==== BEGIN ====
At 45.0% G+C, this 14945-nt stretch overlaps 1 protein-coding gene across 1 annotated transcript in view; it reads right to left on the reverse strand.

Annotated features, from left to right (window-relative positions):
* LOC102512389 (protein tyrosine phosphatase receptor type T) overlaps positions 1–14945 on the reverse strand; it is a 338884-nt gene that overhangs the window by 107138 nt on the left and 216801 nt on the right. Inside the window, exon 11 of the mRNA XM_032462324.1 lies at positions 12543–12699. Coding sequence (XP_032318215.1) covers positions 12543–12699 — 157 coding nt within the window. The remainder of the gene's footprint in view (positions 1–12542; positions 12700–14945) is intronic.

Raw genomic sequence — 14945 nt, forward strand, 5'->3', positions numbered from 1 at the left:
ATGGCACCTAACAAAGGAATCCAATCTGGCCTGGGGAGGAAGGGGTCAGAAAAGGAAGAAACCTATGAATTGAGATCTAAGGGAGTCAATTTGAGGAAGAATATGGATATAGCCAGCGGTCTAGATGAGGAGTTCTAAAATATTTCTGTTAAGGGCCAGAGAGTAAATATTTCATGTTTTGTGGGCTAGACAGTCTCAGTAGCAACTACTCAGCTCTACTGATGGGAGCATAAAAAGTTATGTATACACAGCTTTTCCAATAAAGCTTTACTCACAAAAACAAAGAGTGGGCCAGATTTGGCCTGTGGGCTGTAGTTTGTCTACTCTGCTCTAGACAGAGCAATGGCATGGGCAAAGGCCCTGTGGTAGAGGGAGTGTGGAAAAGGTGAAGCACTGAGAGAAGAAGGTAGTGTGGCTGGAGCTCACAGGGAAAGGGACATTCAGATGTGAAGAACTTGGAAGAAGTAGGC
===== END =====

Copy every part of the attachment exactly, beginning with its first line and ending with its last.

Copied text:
At 45.0% G+C, this 14945-nt stretch overlaps 1 protein-coding gene across 1 annotated transcript in view; it reads right to left on the reverse strand.

Annotated features, from left to right (window-relative positions):
* LOC102512389 (protein tyrosine phosphatase receptor type T) overlaps positions 1–14945 on the reverse strand; it is a 338884-nt gene that overhangs the window by 107138 nt on the left and 216801 nt on the right. Inside the window, exon 11 of the mRNA XM_032462324.1 lies at positions 12543–12699. Coding sequence (XP_032318215.1) covers positions 12543–12699 — 157 coding nt within the window. The remainder of the gene's footprint in view (positions 1–12542; positions 12700–14945) is intronic.

Raw genomic sequence — 14945 nt, forward strand, 5'->3', positions numbered from 1 at the left:
ATGGCACCTAACAAAGGAATCCAATCTGGCCTGGGGAGGAAGGGGTCAGAAAAGGAAGAAACCTATGAATTGAGATCTAAGGGAGTCAATTTGAGGAAGAATATGGATATAGCCAGCGGTCTAGATGAGGAGTTCTAAAATATTTCTGTTAAGGGCCAGAGAGTAAATATTTCATGTTTTGTGGGCTAGACAGTCTCAGTAGCAACTACTCAGCTCTACTGATGGGAGCATAAAAAGTTATGTATACACAGCTTTTCCAATAAAGCTTTACTCACAAAAACAAAGAGTGGGCCAGATTTGGCCTGTGGGCTGTAGTTTGTCTACTCTGCTCTAGACAGAGCAATGGCATGGGCAAAGGCCCTGTGGTAGAGGGAGTGTGGAAAAGGTGAAGCACTGAGAGAAGAAGGTAGTGTGGCTGGAGCTCACAGGGAAAGGGACATTCAGATGTGAAGAACTTGGAAGAAGTAGGC